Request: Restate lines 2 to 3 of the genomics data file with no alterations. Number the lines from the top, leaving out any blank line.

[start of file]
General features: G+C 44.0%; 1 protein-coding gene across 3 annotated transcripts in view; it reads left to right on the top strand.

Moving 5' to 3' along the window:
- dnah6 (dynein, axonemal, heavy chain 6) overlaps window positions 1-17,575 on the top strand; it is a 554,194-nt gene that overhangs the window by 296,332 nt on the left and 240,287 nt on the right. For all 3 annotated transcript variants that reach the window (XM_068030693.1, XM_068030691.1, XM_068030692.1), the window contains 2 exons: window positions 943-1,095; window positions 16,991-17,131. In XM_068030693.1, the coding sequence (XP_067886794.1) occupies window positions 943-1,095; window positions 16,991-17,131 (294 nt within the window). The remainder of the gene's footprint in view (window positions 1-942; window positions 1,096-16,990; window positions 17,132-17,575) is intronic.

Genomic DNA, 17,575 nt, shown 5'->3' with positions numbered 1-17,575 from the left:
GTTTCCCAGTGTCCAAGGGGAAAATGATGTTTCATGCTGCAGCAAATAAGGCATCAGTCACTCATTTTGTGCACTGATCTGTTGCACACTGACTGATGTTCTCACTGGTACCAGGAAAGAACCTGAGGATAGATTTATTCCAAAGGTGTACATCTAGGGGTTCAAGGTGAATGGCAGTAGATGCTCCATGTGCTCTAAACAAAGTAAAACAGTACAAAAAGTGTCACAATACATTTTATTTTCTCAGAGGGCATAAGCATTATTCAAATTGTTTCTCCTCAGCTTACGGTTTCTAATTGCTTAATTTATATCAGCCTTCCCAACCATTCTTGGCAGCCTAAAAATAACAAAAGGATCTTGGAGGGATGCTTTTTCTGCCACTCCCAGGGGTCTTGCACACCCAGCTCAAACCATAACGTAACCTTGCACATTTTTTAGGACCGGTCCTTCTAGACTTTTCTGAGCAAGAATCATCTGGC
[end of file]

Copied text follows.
Moving 5' to 3' along the window:
- dnah6 (dynein, axonemal, heavy chain 6) overlaps window positions 1-17,575 on the top strand; it is a 554,194-nt gene that overhangs the window by 296,332 nt on the left and 240,287 nt on the right. For all 3 annotated transcript variants that reach the window (XM_068030693.1, XM_068030691.1, XM_068030692.1), the window contains 2 exons: window positions 943-1,095; window positions 16,991-17,131. In XM_068030693.1, the coding sequence (XP_067886794.1) occupies window positions 943-1,095; window positions 16,991-17,131 (294 nt within the window). The remainder of the gene's footprint in view (window positions 1-942; window positions 1,096-16,990; window positions 17,132-17,575) is intronic.